Update 7/20/10 – read NJ Spotlight story: Against Backdrop of Gulf Oil Spill, State Senate Looks to Boost Liability to $1 Billion – end updates]

There was extraordinarily significant and controversial testimony in Trenton on Thursday, as oil and chemical industry lobbyists desperately scrambled to beat back proposed bi-partisan legislation to increase their liability from the currently capped value of $50 million to $1 billion (click to read the bill, S2108 Smith (D-Midddlesex)/Bateman (R-Somerset).

The move by NJ legislators parallels a federal effort that has gotten much attention:

Senate panel removes spill liability cap; passes Menendez bill

WASHINGTON, DC, July 1 — The US Senate Environment and Public Works Committee passed Sen. Robert Menendez’ (D-NJ) bill to increase the offshore oil spill liability limit, with an amendment proposed by chairwoman Barbara Boxer (D-Calif.) to eliminate the liability cap for a party deemed responsible for an offshore spill.

“The catastrophe in the Gulf of Mexico makes it clear that the companies responsible must be held fully accountable for the damages they cause to the economy and the environment,” Boxer said following the voice vote.

Menendez’ original bill, S. 3305, would have raised the liability limit established under the 1990 Oil Pollution Act to $10 billion from $75 million. The amended measure now heads to the full Senate.

Yet remarkably, there was absolutely no news coverage of this issue or the Trenton action (see related Star Ledger July 9 editorial Oil minefield poses future risks).

Jim Benton, lobbyist for NJ Petroleum Council, cries crocodile tears and calls Gulf blowout "very sad and tragic" (surprised he didn't suggest it was human error or act of nature!). But Benton did play the bogus jobs and energy security cards!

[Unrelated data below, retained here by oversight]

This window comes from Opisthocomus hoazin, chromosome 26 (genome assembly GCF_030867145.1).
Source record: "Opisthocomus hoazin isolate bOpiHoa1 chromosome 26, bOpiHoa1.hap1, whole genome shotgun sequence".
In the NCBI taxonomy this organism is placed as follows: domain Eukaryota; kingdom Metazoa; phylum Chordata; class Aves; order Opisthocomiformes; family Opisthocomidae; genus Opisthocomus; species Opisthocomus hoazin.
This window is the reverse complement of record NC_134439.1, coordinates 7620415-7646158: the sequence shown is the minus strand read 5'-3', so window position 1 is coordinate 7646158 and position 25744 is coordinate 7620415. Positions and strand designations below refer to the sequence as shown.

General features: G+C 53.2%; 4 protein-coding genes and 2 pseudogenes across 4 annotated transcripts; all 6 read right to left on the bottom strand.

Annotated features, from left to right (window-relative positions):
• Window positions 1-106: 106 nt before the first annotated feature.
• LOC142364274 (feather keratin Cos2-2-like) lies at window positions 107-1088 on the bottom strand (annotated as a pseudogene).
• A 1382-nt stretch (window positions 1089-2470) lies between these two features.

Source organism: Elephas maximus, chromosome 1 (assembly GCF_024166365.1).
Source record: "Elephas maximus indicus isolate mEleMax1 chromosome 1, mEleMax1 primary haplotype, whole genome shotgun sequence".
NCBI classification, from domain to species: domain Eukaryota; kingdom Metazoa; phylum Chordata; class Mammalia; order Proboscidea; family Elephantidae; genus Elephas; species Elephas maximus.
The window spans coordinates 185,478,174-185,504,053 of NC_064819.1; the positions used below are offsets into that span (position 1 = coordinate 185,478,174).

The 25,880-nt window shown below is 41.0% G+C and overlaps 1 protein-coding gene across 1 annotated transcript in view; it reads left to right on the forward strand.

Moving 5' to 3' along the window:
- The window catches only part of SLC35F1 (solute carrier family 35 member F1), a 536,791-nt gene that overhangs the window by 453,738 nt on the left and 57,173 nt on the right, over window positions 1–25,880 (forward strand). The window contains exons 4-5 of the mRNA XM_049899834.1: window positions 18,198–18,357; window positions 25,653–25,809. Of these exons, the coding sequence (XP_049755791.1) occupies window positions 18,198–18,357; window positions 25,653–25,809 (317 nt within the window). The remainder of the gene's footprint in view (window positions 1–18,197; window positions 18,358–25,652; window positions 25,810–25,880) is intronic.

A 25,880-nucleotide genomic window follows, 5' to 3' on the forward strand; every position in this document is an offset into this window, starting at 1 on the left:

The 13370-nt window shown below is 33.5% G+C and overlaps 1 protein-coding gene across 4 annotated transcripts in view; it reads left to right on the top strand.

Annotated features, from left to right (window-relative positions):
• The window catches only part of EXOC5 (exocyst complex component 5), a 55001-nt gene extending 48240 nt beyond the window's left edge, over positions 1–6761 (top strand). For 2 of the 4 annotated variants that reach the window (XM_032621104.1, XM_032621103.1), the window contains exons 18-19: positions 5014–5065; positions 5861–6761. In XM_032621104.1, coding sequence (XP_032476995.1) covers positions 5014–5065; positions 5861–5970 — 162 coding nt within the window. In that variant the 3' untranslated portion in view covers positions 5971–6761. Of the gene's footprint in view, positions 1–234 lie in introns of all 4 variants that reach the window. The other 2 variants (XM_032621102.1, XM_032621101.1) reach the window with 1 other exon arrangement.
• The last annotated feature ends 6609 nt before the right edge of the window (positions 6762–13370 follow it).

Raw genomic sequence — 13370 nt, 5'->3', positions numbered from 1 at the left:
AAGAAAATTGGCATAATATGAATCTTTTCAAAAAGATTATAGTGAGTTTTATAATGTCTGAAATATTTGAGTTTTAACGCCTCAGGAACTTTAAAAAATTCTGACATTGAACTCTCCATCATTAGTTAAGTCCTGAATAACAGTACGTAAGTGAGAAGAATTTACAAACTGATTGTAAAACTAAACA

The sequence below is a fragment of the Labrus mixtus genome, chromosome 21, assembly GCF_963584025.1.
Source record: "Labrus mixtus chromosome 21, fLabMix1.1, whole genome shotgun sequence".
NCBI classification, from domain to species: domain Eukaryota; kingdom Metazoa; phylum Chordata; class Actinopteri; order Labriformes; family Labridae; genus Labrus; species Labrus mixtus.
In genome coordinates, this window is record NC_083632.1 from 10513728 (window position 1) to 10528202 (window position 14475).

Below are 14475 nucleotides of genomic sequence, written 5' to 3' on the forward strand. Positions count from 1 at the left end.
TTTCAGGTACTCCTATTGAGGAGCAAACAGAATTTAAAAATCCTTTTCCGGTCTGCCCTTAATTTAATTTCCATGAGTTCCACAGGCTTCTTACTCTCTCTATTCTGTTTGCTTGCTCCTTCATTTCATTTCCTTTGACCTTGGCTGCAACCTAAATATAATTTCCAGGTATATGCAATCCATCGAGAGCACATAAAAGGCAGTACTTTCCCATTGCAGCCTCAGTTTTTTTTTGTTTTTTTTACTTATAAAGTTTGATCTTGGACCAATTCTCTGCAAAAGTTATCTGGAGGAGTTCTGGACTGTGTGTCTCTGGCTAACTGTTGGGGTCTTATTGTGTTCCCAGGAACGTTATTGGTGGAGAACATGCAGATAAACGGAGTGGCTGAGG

To listen to Jim Benton, head of the NJ Petroleum Council cry crocodile tears, about the “very sad and tragic” Gulf blowout; to watch Hal Bozarth of the NJ Chemistry Council squirm, and to hear Committee Chair Bob Smith describe oil industry DC lobbyists opposing the Menendez bill as “forces of evil” – were historical moments well worth the price of admission!

You can listen to the testimony by clicking on this link and going to July 15 Senate Environment Committee hearing link. The testimony on the bill begins at time 30 minutes and runs for about 40 minutes (and don’t miss my testimony, which starts just past time 1 hour, 8 minutes!)

The 1976 NJ Spill Compensation and Control Act has a $50 million liability cap that was set 34 years ago. Obviously, regardless of the Gulf blowout, that paltry cap needs to increase or, better yet be eliminated, in light of new knowledge about oil and chemical industry facility risks and current economic conditions.

Aside from the Gulf blowout, since then, there have been major chemical and oil accidents and spills in NJ whose cleanup costs alone exceed the $50 million cap.

Those cleanup costs do NOT include huge costs for restoration and compensation for natural resource damages, replacement of public water supplies, the costs of treating water supplies that have been poisoned, or foregone economic development opportunities.

These costs typically exceed cleanup costs, sometimes by orders of magnitude – and are often paid for by local property taxpayers, particularity for municipal water systems.

The cleanup costs also do not include the costs of property value diminution, as existing real estate values are greatly reduced by pollution (think of vapor intrusion in Pompton Lakes NJ), and new development potential and economic opportunities are constrained by polluted land and/or condemned by polluted groundwater and lack of available clean water supplies needed to serve new development.

In addition, since 1976 when the $50 million cap was enacted, we have seen catastrophic chemical accidents, like Bhopal India, where thousands of people were killed as a result of a toxic chemical release.

According to US EPA, NJ has at least 15 chemical plants where an accidental release of extraordinarily hazardous chemicals could KILL over 100,000 people living nearby.

This is known euphemistically in the regulatory jargon as “off site consequence analysis”. Maps show the death zone around scores of NJ facilities.  Not surprising, the maps of these “kill zones” are not disclosed to residents living in those death zone neighborhoods under a sham secrecy concern about terrorism.